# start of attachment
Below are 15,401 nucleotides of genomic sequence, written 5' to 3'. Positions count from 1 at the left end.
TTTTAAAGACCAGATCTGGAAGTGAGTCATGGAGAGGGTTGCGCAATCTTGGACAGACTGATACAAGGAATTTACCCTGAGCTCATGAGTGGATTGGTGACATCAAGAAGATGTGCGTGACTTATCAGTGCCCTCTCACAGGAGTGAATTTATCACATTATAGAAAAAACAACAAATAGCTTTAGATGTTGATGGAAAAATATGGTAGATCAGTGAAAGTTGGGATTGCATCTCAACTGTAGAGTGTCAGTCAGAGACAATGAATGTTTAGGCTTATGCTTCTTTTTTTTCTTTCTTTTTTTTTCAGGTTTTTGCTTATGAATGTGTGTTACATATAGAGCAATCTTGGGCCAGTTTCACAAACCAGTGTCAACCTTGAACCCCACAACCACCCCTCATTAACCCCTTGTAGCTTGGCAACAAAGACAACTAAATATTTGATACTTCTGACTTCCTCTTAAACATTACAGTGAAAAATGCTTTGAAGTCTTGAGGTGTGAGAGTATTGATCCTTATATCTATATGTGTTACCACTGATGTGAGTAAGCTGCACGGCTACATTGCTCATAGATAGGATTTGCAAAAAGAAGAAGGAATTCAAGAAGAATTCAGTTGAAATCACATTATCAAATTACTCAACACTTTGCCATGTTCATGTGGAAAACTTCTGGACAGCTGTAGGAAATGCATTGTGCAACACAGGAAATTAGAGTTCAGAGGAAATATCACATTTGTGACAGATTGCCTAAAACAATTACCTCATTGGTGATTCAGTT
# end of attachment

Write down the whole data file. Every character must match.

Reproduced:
Below are 15,401 nucleotides of genomic sequence, written 5' to 3'. Positions count from 1 at the left end.
TTTTAAAGACCAGATCTGGAAGTGAGTCATGGAGAGGGTTGCGCAATCTTGGACAGACTGATACAAGGAATTTACCCTGAGCTCATGAGTGGATTGGTGACATCAAGAAGATGTGCGTGACTTATCAGTGCCCTCTCACAGGAGTGAATTTATCACATTATAGAAAAAACAACAAATAGCTTTAGATGTTGATGGAAAAATATGGTAGATCAGTGAAAGTTGGGATTGCATCTCAACTGTAGAGTGTCAGTCAGAGACAATGAATGTTTAGGCTTATGCTTCTTTTTTTTCTTTCTTTTTTTTTCAGGTTTTTGCTTATGAATGTGTGTTACATATAGAGCAATCTTGGGCCAGTTTCACAAACCAGTGTCAACCTTGAACCCCACAACCACCCCTCATTAACCCCTTGTAGCTTGGCAACAAAGACAACTAAATATTTGATACTTCTGACTTCCTCTTAAACATTACAGTGAAAAATGCTTTGAAGTCTTGAGGTGTGAGAGTATTGATCCTTATATCTATATGTGTTACCACTGATGTGAGTAAGCTGCACGGCTACATTGCTCATAGATAGGATTTGCAAAAAGAAGAAGGAATTCAAGAAGAATTCAGTTGAAATCACATTATCAAATTACTCAACACTTTGCCATGTTCATGTGGAAAACTTCTGGACAGCTGTAGGAAATGCATTGTGCAACACAGGAAATTAGAGTTCAGAGGAAATATCACATTTGTGACAGATTGCCTAAAACAATTACCTCATTGGTGATTCAGTT